President Trump knows better than anyone how beholden he is to manufacturing workers for his victory, and he has sent a strong message that he felt their pain—and would attempt to ease it.
Mid-market manufacturers weren’t big enough to make the president’s dartboard of job-shaming. And CEOs of smaller manufacturers, as well as other mid-market chiefs, would like to see Trump take a broader view of U.S. job creation.
Phobio CEO Stephen Wakeling, for instance, urged the president not to “fight against big macroeconomic principles that I’m not sure he can beat.” The B2B wireless-technology company CEO noted that, “in manufacturing, automation is good. If we become a society of more process-oriented engineers, rather than skilled manufacturing laborers, then that’s good for GDP.”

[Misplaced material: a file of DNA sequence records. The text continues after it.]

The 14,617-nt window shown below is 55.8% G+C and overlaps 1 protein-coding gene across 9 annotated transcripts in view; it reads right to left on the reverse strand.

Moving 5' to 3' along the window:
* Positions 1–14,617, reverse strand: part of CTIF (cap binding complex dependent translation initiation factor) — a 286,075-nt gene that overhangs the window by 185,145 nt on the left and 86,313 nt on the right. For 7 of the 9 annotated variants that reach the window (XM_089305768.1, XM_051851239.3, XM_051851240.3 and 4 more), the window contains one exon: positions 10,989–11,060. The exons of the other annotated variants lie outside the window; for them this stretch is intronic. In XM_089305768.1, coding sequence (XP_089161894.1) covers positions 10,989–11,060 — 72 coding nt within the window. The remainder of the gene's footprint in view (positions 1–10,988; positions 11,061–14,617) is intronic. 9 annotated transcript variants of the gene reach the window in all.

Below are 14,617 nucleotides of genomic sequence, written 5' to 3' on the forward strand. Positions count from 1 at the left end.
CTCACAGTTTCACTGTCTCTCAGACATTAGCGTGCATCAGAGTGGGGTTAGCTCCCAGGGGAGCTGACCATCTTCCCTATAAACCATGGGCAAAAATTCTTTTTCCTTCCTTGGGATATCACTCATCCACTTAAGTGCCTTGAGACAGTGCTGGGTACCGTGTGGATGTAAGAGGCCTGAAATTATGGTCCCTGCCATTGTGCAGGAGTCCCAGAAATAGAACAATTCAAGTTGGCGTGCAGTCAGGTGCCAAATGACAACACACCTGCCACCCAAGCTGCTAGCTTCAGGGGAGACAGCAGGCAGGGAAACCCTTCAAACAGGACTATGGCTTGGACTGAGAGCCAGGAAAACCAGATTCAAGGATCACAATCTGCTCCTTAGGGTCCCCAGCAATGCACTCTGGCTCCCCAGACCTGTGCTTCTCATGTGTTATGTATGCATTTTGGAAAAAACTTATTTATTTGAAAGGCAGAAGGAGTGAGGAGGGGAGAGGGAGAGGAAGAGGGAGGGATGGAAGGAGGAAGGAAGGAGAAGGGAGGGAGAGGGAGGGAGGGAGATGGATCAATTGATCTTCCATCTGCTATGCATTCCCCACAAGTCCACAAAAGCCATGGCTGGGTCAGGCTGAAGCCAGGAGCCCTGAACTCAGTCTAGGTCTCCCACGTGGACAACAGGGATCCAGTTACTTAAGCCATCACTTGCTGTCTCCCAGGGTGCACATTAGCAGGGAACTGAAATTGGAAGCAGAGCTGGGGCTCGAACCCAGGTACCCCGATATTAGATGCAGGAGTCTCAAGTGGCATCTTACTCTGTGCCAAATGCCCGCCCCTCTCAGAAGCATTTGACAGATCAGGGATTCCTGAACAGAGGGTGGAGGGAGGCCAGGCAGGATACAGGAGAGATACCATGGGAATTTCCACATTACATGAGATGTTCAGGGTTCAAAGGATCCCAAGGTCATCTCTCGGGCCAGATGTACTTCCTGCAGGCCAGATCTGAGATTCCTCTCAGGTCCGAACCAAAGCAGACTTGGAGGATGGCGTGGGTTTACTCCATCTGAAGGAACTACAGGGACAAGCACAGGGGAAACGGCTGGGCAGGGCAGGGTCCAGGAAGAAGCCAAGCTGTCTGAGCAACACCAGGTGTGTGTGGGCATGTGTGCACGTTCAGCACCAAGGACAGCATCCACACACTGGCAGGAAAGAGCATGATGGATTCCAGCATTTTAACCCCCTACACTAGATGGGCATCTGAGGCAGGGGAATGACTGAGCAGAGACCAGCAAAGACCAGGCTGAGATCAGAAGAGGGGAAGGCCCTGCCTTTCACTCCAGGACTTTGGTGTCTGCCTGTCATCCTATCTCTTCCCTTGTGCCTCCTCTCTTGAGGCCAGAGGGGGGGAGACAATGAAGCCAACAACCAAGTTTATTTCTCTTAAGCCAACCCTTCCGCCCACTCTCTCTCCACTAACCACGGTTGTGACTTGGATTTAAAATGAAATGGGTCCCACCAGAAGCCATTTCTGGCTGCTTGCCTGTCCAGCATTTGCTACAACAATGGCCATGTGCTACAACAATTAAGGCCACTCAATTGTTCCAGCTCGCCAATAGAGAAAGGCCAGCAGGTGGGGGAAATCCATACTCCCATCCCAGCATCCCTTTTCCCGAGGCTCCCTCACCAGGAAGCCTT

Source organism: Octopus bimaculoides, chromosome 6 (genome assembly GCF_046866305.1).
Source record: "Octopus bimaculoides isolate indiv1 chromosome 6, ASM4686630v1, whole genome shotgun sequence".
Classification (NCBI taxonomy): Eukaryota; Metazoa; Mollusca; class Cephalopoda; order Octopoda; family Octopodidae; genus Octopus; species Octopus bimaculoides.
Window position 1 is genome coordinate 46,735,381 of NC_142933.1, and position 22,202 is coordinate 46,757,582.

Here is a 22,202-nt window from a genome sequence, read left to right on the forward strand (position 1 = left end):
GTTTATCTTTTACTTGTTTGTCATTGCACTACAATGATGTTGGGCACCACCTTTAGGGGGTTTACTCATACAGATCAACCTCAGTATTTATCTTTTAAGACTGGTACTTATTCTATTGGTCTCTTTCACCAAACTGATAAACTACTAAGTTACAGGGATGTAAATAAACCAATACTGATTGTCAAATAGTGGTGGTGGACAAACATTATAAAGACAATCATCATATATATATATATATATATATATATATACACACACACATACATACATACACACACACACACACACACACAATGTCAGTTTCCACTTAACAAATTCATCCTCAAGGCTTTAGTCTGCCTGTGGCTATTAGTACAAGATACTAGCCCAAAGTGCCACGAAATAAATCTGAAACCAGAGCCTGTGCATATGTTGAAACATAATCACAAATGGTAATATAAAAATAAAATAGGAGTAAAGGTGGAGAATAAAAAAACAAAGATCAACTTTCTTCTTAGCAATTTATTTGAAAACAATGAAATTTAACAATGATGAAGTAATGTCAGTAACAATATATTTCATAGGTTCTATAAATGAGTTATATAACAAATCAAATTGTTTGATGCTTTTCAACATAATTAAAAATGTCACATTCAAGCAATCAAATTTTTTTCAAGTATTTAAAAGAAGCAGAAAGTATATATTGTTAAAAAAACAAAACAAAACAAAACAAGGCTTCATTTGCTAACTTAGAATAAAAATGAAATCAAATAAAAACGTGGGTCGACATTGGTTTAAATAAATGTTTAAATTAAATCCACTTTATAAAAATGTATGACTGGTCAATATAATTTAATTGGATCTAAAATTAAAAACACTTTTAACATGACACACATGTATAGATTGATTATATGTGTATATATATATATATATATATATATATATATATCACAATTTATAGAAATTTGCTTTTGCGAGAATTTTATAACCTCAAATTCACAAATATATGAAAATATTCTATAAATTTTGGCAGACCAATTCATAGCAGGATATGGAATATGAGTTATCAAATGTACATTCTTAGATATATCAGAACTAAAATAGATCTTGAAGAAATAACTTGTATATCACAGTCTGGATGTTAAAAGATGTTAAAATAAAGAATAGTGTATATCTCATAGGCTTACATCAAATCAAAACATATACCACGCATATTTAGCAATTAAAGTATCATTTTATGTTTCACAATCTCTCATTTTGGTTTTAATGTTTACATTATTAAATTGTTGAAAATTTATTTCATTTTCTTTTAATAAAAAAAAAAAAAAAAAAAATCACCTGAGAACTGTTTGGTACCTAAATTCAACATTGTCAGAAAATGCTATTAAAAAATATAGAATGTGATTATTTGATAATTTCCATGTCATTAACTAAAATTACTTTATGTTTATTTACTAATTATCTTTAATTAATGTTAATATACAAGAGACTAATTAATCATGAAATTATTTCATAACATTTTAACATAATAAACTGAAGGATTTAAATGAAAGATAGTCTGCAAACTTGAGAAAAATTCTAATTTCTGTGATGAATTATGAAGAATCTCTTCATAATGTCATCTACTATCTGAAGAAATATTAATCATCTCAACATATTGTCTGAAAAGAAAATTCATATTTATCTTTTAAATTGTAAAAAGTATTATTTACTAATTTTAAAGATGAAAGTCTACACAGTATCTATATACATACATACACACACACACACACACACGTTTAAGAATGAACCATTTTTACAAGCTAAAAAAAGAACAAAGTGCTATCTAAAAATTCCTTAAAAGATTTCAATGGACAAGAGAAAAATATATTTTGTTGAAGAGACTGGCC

To broaden the effectiveness of efforts to “reshore” jobs, President Trump might also consider ways to encourage bringing back some of the 1 million information-technology jobs that have been lost to cheaper foreign providers since 2000, suggested Harley Lippman, CEO of Genesis, a domestic tech-staffing firm. “The focus has been on manufacturing, but IT jobs are more plentiful,” he said. “And the cost differential has narrowed dramatically.”
CEOs also hope President Trump will put a kibosh on the Obama administration’s proposed changes to the Fair Labor Standards Act that were put on hold by a federal judge in December.
Known as the “white-collar overtime provision,” the sweeping change will boost compensation for more than 4 million workers. “That would be one of the most damaging things for small and midsized businesses,” said Nick Turner, CEO of Kaye/Bassman International, a managerial recruiter.